are gold elves or visitors of other races. Each gets the airborne riding and the elvish language proficiencies for free.

Iriaebor
Iriaebor is a city of trade, and its stock in trade is fine mounts. All warriors get a choice of one of the following free nonweapon proficiencies: animal handling, blacksmithing,
or land-based riding.

Special Disadvantages

Asbraun
If a Red Cloak travels to the Moonsea, Dalelands, or Elven Court, there is a 40% chance that ignorant folk will confuse the Red Cloak for a Hillsfar Red Plume. If NPCs are enemies of the Red Cloaks, this could be very bad indeed. In addition, Asbraun warriors are especially known for their defiance of authority. Encounters with a city's guard, watch, or other city officials are penalized at a -4 to NPC reactions.

Baldur's Gate
Not all the tales that filter through Baldur's Gate are true. Therefore, the special nonweapon proficiency of a Baldur's Gate native suffers a -2 penalty against his Intelligence
check, due to either misconception or misinformation. In essence, the warrior knows false information. If a 20 is rolled in the proficiency check, the false information leads to a catastrophic result (A warrior "knows" a certain person is an assassin, but he is actually a retired guard captain!).

Candlekeep
All warriors must have minimum Intelligence and Wisdom scores of 12. All natives of Candlekeep are educated with some of the stored wisdom and learning in the city. Even the staunchest warrior with no interest in scholarly pursuits has to have some knowledge rub off on him.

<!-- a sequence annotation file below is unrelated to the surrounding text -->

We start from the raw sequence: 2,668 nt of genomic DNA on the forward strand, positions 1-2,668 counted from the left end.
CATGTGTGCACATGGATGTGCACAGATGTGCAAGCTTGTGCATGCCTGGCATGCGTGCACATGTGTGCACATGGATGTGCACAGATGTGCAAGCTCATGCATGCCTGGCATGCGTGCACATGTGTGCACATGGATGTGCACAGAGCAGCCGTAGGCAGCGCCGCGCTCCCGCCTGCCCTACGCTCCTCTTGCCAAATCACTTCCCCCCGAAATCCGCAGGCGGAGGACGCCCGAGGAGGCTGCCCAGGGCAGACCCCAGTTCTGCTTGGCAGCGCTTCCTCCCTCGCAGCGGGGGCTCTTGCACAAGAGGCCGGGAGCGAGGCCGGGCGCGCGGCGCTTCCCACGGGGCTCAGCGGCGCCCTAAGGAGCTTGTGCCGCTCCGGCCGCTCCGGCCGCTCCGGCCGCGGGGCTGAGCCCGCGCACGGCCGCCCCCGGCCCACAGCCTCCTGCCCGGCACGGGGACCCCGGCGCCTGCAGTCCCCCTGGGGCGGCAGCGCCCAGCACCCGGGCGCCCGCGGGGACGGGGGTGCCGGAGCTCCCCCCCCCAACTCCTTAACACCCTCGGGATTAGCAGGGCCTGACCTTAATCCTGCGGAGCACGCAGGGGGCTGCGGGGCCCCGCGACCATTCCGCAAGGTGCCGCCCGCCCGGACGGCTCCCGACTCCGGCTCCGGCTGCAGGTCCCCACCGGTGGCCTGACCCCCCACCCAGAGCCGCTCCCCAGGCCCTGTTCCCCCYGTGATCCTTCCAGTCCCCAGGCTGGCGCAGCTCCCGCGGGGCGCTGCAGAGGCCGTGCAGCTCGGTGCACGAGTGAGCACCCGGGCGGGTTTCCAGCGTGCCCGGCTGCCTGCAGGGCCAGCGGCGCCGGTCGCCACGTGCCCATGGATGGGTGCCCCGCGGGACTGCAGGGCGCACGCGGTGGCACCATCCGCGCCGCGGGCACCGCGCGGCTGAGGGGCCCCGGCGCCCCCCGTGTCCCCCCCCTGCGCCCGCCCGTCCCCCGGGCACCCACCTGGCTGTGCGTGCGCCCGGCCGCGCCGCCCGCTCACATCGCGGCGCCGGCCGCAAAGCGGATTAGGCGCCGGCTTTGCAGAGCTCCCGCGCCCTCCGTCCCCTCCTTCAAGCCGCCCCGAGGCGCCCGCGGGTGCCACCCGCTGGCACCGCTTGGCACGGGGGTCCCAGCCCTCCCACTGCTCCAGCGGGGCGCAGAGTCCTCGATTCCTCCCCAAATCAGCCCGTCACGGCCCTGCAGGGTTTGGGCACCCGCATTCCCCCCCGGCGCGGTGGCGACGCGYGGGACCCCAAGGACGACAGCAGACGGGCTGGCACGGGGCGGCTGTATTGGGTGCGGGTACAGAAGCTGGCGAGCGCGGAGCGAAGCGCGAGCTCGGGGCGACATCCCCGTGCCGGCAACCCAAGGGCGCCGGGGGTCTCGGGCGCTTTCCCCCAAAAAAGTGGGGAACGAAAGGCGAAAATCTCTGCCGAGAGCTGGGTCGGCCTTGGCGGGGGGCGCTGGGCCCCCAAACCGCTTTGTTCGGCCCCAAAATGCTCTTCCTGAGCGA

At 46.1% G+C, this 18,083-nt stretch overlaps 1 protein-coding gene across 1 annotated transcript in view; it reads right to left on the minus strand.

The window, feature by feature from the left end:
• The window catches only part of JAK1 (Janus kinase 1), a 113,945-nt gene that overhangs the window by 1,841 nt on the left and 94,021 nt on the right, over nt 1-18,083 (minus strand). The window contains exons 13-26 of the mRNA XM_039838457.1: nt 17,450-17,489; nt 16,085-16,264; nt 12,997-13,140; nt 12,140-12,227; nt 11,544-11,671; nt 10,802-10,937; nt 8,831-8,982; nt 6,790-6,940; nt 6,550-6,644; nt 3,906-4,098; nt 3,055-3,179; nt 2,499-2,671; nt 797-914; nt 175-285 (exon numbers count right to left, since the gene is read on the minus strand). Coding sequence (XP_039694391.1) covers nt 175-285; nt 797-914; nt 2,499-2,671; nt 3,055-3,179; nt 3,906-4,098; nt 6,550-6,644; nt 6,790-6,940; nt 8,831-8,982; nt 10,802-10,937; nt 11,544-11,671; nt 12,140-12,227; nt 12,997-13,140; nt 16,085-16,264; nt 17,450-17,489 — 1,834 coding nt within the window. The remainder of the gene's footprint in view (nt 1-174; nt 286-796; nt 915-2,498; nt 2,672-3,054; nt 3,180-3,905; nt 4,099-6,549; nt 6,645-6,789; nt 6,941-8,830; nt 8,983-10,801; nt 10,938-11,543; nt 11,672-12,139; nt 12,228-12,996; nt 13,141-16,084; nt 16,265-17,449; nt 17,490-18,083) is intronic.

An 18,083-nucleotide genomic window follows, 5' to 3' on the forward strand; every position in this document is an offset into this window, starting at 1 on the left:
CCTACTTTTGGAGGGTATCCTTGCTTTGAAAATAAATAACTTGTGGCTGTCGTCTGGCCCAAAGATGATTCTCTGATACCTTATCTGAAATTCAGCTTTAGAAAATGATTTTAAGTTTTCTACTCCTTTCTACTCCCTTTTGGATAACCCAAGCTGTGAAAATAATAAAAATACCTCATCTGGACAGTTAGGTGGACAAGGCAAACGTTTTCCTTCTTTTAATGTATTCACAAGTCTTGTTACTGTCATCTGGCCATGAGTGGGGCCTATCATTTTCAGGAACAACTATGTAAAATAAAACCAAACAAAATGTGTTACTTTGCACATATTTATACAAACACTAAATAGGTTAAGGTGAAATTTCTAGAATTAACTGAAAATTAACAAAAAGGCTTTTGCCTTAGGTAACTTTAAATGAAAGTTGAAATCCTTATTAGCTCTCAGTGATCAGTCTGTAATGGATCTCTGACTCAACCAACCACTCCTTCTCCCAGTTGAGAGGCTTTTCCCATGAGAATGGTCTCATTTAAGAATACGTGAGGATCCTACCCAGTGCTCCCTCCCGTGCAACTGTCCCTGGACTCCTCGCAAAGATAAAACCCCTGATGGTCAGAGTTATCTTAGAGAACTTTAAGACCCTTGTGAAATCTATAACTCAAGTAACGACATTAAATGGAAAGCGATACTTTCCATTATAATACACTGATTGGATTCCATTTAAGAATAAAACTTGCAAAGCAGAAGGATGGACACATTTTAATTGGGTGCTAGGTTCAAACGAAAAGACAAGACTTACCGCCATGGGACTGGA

Elturel
All Hell Riders must give 10% of all their earnings back to the city'?s coffers. Furthermore, there are no former members of the Hell Riders, since so many die in battle. Those who wish to resign are given difficult tasks for their final missions; if they succeed, a Hell Rider can resign, but the warrior is stripped of equipment and exiled from Elturel as a heretic in the eyes of Helm, god of duty, for abandoning his post.

Evereska
Due to their isolation, the only two languages an Evereskan warrior starts with are Common and Elvish. Furthermore, one initial weapon proficiency must be either the long bow or short bow.

Iriaebor
The competitive mercantile atmosphere of Iriaebor affects even the warriors. Not satisfied with the asking price of an item, a warrior of Iriaebor must make an ability check against Wisdom whenever buying an item or hiring services such as a room. If the check is failed, the warrior will be compelled to haggle for the price, with a goal of getting at least a 10% discount on the price.

Source:
Terra, John. Warriors and Priests of The Realms. Lake Geneva: TSR, 1996.
"A man may die yet still endure if his work enters the greater work, for time is carried upon a current of forgotten deeds, and events of great moment are but the culmination of a single carefully placed thought." - Chime of Eons